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For millions, the freedom and relaxation of strolling throughout a park is an effortless luxury. Yet, for a select group of individuals, the crisp breeze rolling across their skin is an unsavory reminder of their delicate nature. The world according to those with Ehlers-Danlos syndrome (EDS) is one filled with viable threats.
Have you ever been afraid to play frisbee or see an uneven sidewalk as a potential danger to your joints? If you’ve been diagnosed with this rare genetic condition, even the simplest of tasks can transform into a real danger. In essence, EDS is the epitome of a mole hill turning into a jagged, dangerous mountain.
So what is EDS? More importantly, are there treatments capable of restoring functionality to those sinking under the weight of this permeating disorder?
You’re likely familiar with collagen. This essential structural component found throughout our body is a buzz word in the cosmetic industry. However, its function spans far beyond keeping your face young and fresh.
Considered a building block for skin, connective tissues and cartilage, collagen wears many hats in your body. When these foundational blocks are disrupted due to disease, aging or genetic disorders, its effects are widespread. This is the case for EDS patients.
Categorized as a connective tissue disorder, EDS essentially disrupts the genetic code responsible for the formation, actions and characteristics of connective tissues. As with many genetic disorders, EDS is an umbrella term covering a group of 13 disorders. Each subtype is characterized by specific symptoms, which range in severity and location.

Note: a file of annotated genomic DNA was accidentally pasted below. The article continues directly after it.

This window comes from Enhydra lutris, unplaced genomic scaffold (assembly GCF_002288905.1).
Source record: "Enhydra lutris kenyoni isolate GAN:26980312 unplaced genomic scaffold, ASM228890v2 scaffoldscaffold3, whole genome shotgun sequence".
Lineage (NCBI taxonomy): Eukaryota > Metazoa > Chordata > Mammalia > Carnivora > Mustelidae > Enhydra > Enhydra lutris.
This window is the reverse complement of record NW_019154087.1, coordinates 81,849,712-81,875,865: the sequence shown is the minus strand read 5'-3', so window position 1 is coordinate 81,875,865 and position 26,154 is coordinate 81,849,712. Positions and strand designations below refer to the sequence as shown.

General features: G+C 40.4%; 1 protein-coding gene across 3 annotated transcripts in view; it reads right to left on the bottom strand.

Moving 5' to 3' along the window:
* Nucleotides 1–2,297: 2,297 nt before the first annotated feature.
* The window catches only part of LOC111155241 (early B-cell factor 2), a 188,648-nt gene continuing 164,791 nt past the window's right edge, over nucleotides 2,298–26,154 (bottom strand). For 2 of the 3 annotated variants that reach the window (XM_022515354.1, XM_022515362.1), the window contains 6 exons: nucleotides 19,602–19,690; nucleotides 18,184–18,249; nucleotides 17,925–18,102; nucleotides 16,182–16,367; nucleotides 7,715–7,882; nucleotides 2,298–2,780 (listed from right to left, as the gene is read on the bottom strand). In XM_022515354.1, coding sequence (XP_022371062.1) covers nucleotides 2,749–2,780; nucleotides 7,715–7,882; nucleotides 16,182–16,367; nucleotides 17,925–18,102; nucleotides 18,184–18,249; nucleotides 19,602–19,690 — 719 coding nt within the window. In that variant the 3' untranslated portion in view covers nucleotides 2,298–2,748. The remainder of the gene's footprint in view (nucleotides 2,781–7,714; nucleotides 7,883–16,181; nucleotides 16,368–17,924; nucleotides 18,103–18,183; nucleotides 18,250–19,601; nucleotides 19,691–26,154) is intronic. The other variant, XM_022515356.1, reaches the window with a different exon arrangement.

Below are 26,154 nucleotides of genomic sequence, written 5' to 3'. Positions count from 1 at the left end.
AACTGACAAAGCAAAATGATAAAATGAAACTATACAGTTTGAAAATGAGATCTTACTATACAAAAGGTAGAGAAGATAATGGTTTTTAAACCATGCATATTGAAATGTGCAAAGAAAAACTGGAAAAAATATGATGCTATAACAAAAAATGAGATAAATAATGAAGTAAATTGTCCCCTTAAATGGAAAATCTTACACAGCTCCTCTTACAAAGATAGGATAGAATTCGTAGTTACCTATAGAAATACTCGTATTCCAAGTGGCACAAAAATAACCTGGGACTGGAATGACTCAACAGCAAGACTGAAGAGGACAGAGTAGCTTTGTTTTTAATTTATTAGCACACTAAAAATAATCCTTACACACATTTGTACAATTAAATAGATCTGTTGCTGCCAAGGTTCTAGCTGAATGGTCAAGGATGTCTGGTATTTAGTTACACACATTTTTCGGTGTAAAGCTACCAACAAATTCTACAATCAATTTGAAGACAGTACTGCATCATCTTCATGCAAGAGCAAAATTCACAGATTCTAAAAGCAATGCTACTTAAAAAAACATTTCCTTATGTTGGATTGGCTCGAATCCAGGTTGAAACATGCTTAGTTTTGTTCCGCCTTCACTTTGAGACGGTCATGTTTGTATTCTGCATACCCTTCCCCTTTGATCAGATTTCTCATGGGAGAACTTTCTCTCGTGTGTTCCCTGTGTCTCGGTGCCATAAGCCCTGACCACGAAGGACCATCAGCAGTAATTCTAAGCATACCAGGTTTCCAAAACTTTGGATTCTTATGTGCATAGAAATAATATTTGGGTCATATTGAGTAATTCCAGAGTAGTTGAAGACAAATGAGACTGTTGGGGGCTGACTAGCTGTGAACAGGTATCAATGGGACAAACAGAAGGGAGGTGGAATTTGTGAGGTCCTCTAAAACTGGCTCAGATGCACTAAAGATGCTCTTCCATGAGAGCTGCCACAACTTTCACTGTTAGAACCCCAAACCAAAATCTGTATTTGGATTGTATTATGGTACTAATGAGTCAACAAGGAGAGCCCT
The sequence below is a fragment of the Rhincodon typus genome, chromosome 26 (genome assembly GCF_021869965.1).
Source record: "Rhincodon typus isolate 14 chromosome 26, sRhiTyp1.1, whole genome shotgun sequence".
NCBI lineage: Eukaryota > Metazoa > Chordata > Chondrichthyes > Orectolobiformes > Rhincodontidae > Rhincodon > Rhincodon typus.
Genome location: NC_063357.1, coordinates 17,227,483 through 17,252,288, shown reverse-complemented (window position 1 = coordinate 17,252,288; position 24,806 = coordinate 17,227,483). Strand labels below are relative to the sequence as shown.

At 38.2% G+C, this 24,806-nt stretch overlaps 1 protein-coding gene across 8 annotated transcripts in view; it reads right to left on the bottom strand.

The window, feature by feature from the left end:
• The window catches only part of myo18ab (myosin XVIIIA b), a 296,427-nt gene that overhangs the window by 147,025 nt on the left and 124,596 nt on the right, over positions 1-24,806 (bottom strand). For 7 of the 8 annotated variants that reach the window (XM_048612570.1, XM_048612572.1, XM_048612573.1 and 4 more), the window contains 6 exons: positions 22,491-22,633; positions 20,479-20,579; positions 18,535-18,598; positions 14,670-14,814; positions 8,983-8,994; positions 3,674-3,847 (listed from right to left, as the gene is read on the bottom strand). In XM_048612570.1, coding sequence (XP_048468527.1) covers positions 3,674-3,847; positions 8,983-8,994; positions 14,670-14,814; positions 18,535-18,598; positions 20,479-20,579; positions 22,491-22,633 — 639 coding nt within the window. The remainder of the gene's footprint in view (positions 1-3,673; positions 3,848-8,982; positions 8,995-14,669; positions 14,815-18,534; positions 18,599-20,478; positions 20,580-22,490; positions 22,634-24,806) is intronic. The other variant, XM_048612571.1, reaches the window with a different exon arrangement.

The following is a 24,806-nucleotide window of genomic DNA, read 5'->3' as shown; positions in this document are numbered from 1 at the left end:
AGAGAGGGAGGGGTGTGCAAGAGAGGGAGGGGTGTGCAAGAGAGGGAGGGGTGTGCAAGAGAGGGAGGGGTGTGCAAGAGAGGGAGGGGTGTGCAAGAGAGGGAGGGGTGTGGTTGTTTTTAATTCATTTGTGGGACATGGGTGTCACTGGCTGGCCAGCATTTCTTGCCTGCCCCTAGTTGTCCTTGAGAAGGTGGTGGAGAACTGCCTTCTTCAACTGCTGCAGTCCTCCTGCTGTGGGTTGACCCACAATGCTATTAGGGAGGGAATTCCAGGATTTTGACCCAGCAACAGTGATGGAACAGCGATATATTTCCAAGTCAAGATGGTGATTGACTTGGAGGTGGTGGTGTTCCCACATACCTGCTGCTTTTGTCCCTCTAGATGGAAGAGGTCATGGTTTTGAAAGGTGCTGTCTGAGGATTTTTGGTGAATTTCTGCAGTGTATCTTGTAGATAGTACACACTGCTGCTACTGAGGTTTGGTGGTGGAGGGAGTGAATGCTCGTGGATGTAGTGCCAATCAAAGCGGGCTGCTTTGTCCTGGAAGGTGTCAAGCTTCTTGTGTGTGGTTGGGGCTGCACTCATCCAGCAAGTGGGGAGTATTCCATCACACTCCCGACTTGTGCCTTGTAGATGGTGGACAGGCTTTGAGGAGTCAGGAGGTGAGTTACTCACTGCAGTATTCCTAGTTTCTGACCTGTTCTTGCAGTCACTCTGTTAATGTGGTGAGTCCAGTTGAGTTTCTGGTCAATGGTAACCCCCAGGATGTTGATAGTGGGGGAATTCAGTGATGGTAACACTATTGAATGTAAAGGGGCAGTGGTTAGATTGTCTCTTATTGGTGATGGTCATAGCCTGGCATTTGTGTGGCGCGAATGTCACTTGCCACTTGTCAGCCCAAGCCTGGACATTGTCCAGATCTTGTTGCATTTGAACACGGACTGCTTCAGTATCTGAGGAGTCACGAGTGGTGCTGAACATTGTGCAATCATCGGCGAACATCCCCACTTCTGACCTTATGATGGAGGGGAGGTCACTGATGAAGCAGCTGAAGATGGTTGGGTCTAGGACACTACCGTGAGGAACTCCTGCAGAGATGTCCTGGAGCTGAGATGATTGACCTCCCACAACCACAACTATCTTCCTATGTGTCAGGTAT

Although there are several overarching symptoms shared by many EDS patients, which are discussed below, each subtype manifests itself differently.
For example, vascular type (vEDS) primarily affects physical appearance, such as having a clubfoot, while periodontal type (pEDS) weakens dental strength, which can result in tooth loss.
Regardless of subtype, this disorder generally manifests with:
To understand the causes of EDS, we must first dive into the complex universe of genetics. All humans traits are the result of genes passed on by your mother and father. In some cases, such as EDS, this genetic combination goes awry.
While EDS is typically inherited from a parent, this isn’t always the case. Spontaneous genetic mutations can happen, which results in EDS even though neither parents have this disorder. However, if a parent carries this mutation, there’s a 50% chance of passing it on to offspring.
Think about genetic mutations as giving your body an improper list of instructions. Exact genetic modifications determine subtype and severity. In general, all Ehlers-Danlos types alter two primary genetic categories:
Treatment plans and long-term prognosis varies based on EDS subtype and individual factors. Although there isn’t a cure for EDS, treatment plans and preventative measures can dilute symptom severity and lower risk of secondary injuries.
Many find combining traditional treatments with natural herbal remedies mediate symptoms and risk factors. Recommended options include:
The Ehlers-Danlos Society - What Are The Ehlers-Danlos Syndromes?
Mayo Clinic - Ehlers-Danlos Syndrome
National Organization for Rare Disorders - Ehlers Danlos Syndromes
U.S. National Library of Medicine - Ehlers-Danlos Syndrome
EDS NYC - Elsevier Medical Hypotheses - A Novel Therapeutic Strategy for Ehlers-Danlos Syndrome Based on Nutritional Supplements
The American Society of Human Genetics - High Prevalence of Food Allergies in Patients With Ehlers-Danlos Syndromes